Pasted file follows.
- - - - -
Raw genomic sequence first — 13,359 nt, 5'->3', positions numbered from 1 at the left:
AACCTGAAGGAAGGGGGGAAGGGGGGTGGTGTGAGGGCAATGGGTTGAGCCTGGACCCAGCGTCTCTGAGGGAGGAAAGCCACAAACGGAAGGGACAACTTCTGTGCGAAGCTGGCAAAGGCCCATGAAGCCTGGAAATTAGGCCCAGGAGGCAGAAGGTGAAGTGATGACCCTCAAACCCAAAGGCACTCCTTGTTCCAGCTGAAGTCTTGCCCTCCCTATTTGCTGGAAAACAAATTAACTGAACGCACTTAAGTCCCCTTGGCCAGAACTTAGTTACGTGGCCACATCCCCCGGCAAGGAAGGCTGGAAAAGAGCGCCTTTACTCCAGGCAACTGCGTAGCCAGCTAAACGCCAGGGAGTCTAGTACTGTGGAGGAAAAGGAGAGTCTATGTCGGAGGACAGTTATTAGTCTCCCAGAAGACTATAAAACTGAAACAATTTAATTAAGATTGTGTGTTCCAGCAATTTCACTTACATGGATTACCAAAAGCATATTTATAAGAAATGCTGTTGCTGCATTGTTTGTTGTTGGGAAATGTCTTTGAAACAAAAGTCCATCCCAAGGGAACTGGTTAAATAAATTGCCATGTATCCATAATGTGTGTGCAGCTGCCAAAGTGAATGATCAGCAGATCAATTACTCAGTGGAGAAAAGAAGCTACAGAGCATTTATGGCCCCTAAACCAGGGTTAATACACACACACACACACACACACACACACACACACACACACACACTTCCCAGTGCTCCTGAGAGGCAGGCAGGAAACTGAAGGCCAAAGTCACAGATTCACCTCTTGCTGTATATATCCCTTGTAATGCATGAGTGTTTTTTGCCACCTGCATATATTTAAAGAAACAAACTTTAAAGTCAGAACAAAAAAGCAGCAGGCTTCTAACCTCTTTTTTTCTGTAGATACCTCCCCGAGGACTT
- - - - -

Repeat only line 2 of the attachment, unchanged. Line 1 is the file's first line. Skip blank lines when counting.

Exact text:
AACCTGAAGGAAGGGGGGAAGGGGGGTGGTGTGAGGGCAATGGGTTGAGCCTGGACCCAGCGTCTCTGAGGGAGGAAAGCCACAAACGGAAGGGACAACTTCTGTGCGAAGCTGGCAAAGGCCCATGAAGCCTGGAAATTAGGCCCAGGAGGCAGAAGGTGAAGTGATGACCCTCAAACCCAAAGGCACTCCTTGTTCCAGCTGAAGTCTTGCCCTCCCTATTTGCTGGAAAACAAATTAACTGAACGCACTTAAGTCCCCTTGGCCAGAACTTAGTTACGTGGCCACATCCCCCGGCAAGGAAGGCTGGAAAAGAGCGCCTTTACTCCAGGCAACTGCGTAGCCAGCTAAACGCCAGGGAGTCTAGTACTGTGGAGGAAAAGGAGAGTCTATGTCGGAGGACAGTTATTAGTCTCCCAGAAGACTATAAAACTGAAACAATTTAATTAAGATTGTGTGTTCCAGCAATTTCACTTACATGGATTACCAAAAGCATATTTATAAGAAATGCTGTTGCTGCATTGTTTGTTGTTGGGAAATGTCTTTGAAACAAAAGTCCATCCCAAGGGAACTGGTTAAATAAATTGCCATGTATCCATAATGTGTGTGCAGCTGCCAAAGTGAATGATCAGCAGATCAATTACTCAGTGGAGAAAAGAAGCTACAGAGCATTTATGGCCCCTAAACCAGGGTTAATACACACACACACACACACACACACACACACACACACACACACACTTCCCAGTGCTCCTGAGAGGCAGGCAGGAAACTGAAGGCCAAAGTCACAGATTCACCTCTTGCTGTATATATCCCTTGTAATGCATGAGTGTTTTTTGCCACCTGCATATATTTAAAGAAACAAACTTTAAAGTCAGAACAAAAAAGCAGCAGGCTTCTAACCTCTTTTTTTCTGTAGATACCTCCCCGAGGACTT